Still Adonis’ story was a highlight of this film. It’s refreshing for a sports story to focus on an athlete’s mental health, and their emotional walls. ‘Cause you probably haves issues if you’re career is to knock people unconscious for a living. His years of pent-up rage result in compelling consequences for Adonis and his family, ’cause of his guilt and stubbornness.

Creed 3 ends Adonis’ story naturally. It ties up nearly all loose ends from this franchise. And I’d be satisfied if this crew never made a 4th instalment. Though Creed 3 leaves the door open for one last story, which I guarantee they’ll capitalize on eventually.

I’ve developed serious respect for the talents of Jonathan Majors. His skills are especially obvious after watching him as two antagonists in two weeks. Diamond Dame is his superior role though. He’s intense, intimidating, cocky, and scarily unpredictable. But Majors plays Dame with enough pathos to make us empathize with his actions. He’s the best part of Creed 3 (as he was in Ant-Man).

It’s a little forced that Dame gets a shot to fight professionally. But I suppose this plot is no more forced than that of Rocky 1. The film even acknowledges Dame and Rock’s similar situations in a clever way (which would spoil too much if I described it further). The context behind it just seemed more outlandish this time around. But it’s not hard to get over.

Creed 3 generally wastes its supporting cast. Everyone puts in above-average to good performances, but they don’t get much to do. Bianca’s role (Tessa Thompson) was especially frustrating because her personal problems were teased then entirely ignored. And the initially intriguing plotline with her and Adonis’ daughter (Mila Davis-Kent) went absolutely nowhere.

Phylicia Rashad is only supporting cast member gifted with meaty material. And she plays it excellently! Her performance is the one, more than any other, which inspired emotion within me. Was her plotline predictable? Yeah. But it was also effective and fitting for this story.

A few technical notes: Michael B. Jordan obviously paid attention to some finer aspects of cinema language, including use of color. Damian consistently appears around green– I assume to evoke his jealousy. While Adonis wears more muted colors than ever to suggest his loss of vibrancy, or faded potential.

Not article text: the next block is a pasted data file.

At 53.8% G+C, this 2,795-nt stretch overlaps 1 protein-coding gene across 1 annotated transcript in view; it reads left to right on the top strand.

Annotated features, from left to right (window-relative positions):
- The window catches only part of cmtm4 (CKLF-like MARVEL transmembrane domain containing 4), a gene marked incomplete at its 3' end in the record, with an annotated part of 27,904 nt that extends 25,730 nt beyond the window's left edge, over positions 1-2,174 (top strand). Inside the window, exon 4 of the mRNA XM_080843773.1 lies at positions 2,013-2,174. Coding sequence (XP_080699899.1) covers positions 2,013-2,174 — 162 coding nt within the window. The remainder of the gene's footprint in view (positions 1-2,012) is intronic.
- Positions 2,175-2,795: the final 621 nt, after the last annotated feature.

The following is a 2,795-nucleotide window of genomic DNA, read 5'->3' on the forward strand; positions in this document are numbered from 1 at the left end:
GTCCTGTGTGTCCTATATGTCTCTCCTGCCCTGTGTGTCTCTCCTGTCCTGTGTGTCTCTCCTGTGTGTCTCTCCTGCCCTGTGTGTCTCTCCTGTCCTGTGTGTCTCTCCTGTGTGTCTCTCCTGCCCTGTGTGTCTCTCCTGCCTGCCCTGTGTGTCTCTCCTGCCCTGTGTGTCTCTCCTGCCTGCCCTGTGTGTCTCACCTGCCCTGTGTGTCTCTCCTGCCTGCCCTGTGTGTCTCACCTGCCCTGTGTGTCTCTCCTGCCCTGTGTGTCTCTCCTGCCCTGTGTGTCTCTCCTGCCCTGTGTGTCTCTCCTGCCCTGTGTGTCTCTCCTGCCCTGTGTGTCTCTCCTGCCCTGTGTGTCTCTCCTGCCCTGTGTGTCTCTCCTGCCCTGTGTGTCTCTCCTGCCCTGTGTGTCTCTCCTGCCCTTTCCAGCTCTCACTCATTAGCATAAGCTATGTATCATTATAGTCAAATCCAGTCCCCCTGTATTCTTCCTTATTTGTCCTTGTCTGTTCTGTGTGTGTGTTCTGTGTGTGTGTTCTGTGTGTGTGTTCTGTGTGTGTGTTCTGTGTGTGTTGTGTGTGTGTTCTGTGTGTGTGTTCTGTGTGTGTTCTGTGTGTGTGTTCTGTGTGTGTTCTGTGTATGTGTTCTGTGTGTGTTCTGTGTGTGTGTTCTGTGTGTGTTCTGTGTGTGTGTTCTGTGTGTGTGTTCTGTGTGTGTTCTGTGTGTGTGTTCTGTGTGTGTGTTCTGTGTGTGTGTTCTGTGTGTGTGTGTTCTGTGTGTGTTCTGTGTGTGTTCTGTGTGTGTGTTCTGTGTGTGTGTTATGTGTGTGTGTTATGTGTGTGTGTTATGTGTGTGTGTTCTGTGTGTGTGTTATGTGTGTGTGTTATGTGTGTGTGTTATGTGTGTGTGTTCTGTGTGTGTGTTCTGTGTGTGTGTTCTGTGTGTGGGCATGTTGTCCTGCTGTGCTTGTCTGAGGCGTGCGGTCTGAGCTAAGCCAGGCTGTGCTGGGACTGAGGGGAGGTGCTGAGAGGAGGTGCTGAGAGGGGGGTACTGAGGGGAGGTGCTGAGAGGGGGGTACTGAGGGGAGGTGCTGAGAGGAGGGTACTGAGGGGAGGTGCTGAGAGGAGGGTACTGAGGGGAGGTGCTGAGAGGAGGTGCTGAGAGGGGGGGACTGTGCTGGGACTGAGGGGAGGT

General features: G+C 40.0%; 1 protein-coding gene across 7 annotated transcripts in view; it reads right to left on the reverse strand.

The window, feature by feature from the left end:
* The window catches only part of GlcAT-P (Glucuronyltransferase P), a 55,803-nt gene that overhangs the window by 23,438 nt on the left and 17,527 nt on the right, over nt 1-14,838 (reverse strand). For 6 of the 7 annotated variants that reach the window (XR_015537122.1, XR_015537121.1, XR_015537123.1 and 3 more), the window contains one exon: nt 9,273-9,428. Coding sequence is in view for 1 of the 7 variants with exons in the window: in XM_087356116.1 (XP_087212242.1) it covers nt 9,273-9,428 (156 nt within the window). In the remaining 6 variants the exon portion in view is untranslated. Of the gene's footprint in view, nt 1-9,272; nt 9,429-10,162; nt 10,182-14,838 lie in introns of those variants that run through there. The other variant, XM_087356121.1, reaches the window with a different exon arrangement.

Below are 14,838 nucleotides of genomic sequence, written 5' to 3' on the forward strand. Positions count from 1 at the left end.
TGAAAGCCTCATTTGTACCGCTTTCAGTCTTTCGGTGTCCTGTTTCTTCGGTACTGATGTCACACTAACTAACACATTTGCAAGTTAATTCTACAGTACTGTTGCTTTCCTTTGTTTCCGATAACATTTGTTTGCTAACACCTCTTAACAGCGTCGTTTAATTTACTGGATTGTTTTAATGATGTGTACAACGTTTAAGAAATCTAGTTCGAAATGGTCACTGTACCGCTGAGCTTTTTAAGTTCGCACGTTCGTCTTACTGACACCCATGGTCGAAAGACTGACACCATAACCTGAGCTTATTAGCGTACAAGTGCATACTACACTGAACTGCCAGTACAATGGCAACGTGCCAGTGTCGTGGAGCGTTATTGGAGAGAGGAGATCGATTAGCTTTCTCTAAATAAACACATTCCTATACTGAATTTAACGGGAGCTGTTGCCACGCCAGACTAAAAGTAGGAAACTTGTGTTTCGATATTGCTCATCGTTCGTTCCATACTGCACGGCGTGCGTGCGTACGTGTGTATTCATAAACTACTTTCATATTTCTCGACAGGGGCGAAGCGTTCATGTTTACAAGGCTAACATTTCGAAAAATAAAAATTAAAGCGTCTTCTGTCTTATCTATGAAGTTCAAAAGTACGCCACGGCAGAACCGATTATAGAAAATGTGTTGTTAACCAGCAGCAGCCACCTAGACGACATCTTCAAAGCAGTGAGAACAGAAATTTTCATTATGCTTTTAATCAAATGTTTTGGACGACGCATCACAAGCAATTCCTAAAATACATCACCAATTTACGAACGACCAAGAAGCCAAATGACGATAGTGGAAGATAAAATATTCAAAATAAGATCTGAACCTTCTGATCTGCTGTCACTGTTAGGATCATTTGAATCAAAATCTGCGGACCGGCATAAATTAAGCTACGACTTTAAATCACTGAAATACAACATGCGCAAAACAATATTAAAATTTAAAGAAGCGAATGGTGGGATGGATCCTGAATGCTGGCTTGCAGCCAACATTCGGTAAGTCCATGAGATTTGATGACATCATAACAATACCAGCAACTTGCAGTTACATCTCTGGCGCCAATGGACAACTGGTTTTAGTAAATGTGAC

Cinematography was also gorgeous! The fights especially featured some stunning and memorable imagery. But Creed 3 felt more visually polished than the last two– which might cause mixed feelings in some fans of this franchise (myself included), as the grittier and more simplistic styles tend to better fit these stories.

Creed 3 was a generally good cinema-going experience. Its acting was consistently good (sometimes great), its direction was confident, and its story was a well-explored character study. Though not every narrative thread came together, and some technical elements weren’t well-executed. But I was entertained.

Creed 3 isn’t in my upper echelon of sports movies (or even Rocky/ Creed movies), but it’s still worth a watch.


Should there be a Creed 4? What did you think of Creed 3? Please share your thoughts in the comments (no spoilers please). If you have any ideas for future articles, or any questions, let me know.
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Till next time,

Joe Morin

By Joseph Morin

Joe's passion for film and entertainment began at 7 years old when his younger brother demanded to watch Duel of the Fates every day for weeks (on DVD). Joe admired the sequence so much, he decided to dedicate his life to film-making and storytelling. He has a degree in Cinema and Media Studies from York University. Joe loves DC superheroes (especially Superman), the first six Star Wars movies, and arguing about media with anyone who will listen.